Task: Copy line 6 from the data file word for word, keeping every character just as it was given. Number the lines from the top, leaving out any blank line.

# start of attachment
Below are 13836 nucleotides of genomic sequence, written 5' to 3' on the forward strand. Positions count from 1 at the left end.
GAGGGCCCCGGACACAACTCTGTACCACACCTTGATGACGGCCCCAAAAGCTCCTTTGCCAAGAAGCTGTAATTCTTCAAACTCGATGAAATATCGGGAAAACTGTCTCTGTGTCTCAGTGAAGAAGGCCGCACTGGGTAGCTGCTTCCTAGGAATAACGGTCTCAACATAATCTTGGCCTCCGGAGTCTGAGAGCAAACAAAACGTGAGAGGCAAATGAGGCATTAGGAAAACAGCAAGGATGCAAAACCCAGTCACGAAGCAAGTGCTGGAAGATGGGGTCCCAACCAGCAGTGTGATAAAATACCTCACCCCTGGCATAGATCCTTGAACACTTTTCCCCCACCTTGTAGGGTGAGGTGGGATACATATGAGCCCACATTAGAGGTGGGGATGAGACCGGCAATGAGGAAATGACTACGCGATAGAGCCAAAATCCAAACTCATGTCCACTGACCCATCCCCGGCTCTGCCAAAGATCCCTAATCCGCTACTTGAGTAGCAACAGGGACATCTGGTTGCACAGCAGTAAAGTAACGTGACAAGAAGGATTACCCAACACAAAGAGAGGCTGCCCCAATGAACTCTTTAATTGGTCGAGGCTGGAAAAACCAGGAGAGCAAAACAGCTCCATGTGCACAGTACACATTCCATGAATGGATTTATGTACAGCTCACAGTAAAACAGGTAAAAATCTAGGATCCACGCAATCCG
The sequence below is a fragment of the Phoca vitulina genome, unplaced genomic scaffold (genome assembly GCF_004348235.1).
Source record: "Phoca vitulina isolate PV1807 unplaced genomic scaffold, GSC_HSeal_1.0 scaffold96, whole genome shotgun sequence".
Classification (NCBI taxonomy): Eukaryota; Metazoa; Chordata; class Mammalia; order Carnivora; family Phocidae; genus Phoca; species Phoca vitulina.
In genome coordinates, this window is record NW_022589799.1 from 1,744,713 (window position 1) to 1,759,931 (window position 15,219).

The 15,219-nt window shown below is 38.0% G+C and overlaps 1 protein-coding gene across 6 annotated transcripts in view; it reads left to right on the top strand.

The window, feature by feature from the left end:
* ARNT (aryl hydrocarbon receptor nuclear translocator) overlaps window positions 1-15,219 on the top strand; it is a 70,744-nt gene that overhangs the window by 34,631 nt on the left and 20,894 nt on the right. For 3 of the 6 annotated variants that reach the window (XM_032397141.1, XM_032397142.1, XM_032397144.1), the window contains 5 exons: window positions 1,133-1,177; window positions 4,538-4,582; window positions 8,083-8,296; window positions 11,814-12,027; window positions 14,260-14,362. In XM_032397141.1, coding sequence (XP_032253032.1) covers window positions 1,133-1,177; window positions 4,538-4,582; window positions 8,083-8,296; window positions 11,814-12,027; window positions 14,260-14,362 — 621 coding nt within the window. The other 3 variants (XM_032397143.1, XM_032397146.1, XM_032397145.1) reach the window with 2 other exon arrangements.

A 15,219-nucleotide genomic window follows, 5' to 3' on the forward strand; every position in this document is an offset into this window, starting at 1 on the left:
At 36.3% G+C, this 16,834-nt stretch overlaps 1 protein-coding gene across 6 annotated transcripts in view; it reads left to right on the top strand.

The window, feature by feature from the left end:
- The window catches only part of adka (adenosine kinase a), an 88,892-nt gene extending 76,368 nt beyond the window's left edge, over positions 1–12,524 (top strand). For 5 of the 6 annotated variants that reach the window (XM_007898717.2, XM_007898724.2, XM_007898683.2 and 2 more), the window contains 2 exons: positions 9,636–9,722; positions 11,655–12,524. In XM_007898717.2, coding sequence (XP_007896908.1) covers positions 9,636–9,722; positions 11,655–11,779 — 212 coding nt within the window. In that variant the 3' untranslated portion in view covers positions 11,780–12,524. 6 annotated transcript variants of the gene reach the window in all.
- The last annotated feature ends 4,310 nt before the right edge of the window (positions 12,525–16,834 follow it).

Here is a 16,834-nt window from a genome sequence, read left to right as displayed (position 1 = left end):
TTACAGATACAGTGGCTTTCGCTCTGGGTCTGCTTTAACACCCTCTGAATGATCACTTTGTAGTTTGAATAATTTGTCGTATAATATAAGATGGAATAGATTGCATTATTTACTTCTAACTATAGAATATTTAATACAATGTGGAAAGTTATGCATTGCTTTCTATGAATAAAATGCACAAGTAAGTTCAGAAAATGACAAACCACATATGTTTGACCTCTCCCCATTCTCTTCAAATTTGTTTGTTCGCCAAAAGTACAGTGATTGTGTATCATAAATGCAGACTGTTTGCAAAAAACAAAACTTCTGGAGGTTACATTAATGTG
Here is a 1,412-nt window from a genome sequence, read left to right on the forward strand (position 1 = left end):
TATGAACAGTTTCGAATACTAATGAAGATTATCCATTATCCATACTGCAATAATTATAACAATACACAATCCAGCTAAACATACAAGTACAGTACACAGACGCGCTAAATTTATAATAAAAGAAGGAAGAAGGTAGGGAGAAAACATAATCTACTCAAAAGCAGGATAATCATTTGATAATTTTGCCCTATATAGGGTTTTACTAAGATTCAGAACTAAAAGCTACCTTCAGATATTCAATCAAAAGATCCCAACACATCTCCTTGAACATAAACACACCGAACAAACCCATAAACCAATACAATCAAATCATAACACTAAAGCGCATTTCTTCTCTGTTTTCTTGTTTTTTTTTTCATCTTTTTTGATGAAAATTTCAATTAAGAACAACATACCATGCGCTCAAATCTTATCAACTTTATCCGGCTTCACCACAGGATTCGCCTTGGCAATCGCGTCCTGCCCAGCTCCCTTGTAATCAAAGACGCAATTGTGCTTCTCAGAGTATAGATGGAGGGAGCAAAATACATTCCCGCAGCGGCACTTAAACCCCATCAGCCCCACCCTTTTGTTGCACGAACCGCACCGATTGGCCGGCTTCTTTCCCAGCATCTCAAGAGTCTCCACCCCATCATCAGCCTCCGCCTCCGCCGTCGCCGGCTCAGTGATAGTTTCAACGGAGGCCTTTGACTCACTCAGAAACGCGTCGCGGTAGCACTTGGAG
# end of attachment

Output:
In genome coordinates, this window is record NW_022589799.1 from 1,744,713 (window position 1) to 1,759,931 (window position 15,219).